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updated: 9/20/2013 9:04 AM

Amanda Knox on retrial: 'Everything is at stake'

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  • In an interview on NBC's "Today" show on Friday, Sept. 20, 2013, Knox said she's not returning to Italy for a new appeals trial over the 2007 killing of her British roommate even though, in her words, "everything is at stake," because she's innocent.

      In an interview on NBC's "Today" show on Friday, Sept. 20, 2013, Knox said she's not returning to Italy for a new appeals trial over the 2007 killing of her British roommate even though, in her words, "everything is at stake," because she's innocent.
    Associated Press

 
Associated Press

NEW YORK -- American student Amanda Knox on Friday defended her decision not to return to Italy for a new appeals trial over the 2007 killing of her British roommate, even as she acknowledged that "everything is at stake," insisting she is innocent.

"I was already imprisoned as innocent person in Italy, and I can't reconcile the choice to go back with that experience," Knox said in an interview with Matt Lauer on NBC's "Today" show. "I just can't relive that."

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Lauer asked Knox if she worried that she was handing prosecutors an admission of guilt by not attending the trial.

The Seattle native replied, "I look at it of an admission of innocence, to be quite honest."

Knox said there was no trace of her in the room where her roommate, Meredith Kercher, was found killed when both were exchange students studying in Perugia, Italy. Kercher's throat had been slashed. "It's impossible for me to have participated in this crime if there's no trace of me," Knox said.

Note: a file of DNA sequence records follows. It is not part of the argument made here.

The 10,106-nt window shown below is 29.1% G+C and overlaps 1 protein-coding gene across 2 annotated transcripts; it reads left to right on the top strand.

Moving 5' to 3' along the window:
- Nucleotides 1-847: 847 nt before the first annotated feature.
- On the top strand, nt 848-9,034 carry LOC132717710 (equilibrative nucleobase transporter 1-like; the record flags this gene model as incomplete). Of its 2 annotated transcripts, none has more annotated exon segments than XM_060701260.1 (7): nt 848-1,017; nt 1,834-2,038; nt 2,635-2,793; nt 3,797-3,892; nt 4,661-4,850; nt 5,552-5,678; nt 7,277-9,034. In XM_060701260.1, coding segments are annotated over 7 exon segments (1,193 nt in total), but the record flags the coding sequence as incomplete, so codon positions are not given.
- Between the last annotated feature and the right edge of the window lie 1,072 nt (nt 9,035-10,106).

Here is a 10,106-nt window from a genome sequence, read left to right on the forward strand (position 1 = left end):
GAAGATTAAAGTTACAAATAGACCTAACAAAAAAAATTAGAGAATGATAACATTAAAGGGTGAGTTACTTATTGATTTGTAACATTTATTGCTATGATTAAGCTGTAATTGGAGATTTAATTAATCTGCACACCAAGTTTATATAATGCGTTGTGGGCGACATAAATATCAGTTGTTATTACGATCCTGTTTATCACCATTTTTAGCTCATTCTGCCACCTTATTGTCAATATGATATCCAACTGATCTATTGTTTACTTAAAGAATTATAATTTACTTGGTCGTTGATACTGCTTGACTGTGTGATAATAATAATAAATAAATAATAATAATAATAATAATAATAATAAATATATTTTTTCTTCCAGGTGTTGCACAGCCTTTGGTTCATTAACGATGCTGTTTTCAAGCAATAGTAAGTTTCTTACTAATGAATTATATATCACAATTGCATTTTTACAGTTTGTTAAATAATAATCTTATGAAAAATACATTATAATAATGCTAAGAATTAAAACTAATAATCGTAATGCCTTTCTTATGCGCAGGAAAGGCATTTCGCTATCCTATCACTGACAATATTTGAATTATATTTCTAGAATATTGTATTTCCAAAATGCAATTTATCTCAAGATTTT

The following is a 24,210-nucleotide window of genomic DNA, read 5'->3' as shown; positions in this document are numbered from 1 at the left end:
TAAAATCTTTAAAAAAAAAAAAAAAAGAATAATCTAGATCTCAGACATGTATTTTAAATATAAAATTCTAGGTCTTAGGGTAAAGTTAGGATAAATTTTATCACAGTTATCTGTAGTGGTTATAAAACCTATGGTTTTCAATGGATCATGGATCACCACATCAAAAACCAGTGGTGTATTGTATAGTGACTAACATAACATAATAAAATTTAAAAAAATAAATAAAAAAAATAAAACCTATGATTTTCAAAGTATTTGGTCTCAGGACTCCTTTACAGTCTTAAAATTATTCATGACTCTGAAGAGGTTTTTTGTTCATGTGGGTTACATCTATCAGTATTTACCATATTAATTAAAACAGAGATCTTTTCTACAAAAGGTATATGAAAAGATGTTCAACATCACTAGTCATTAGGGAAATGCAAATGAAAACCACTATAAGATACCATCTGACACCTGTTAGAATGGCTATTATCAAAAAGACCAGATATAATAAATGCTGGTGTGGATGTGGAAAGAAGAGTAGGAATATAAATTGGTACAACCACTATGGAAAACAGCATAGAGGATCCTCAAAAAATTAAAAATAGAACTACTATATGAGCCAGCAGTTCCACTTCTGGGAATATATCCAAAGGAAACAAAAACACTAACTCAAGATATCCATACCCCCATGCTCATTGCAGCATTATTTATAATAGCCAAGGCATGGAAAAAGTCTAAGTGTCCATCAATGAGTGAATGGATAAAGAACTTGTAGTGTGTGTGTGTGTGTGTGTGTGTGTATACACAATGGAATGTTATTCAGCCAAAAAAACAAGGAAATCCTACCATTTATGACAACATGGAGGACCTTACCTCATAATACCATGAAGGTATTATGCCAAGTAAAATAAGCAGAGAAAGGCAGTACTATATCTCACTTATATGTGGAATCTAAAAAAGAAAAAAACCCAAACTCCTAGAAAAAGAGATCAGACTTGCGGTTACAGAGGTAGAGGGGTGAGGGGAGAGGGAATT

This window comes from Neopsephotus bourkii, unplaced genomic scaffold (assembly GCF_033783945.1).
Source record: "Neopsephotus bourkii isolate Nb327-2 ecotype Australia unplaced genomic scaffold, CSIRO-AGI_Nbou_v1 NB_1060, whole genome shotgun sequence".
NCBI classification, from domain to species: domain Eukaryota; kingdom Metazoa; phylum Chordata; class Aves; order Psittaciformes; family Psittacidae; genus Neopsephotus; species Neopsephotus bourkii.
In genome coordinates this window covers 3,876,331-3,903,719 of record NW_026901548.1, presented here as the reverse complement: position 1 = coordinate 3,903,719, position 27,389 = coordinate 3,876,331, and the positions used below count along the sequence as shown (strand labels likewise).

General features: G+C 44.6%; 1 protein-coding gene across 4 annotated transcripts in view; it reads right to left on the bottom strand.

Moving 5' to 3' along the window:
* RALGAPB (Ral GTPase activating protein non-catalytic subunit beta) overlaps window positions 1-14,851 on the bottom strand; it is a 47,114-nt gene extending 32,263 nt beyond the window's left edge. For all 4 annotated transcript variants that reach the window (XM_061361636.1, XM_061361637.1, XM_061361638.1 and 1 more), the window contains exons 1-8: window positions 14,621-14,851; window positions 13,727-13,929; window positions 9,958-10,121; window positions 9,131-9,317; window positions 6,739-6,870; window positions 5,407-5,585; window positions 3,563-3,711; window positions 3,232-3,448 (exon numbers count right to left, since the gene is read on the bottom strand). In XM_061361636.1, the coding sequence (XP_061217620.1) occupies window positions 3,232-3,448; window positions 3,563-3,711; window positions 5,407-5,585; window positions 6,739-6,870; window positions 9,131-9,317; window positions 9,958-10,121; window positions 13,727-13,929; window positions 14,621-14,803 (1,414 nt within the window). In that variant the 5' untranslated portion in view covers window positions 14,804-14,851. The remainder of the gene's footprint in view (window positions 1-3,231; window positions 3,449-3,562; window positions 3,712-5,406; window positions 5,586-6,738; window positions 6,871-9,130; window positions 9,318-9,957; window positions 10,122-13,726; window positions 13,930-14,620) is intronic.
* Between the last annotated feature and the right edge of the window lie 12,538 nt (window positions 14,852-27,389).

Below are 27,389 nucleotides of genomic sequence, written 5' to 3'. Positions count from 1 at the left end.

She said school and finances also were keeping her from attending the trial, which is scheduled to begin in Florence on Sept. 30.

In March, Italy's supreme court ordered a new trial for Knox and her former Italian boyfriend. An appeals court in 2011 had acquitted both, overturning convictions by a lower court. Italian law cannot compel Knox to return for the new legal proceeding.

Knox said Friday that she still had faith in the Italian legal system.

"I believe that people who really care about justice and look at this without prejudice will come to same conclusion," she said.

Still, she acknowledged that the prospect of returning to prison haunted her.

"I thought about what it would be like to live my entire life in prison and to lose everything, to lose what I've been able to come back to and rebuild," she said. "I think about it all the time. It's so scary. Everything is at stake."

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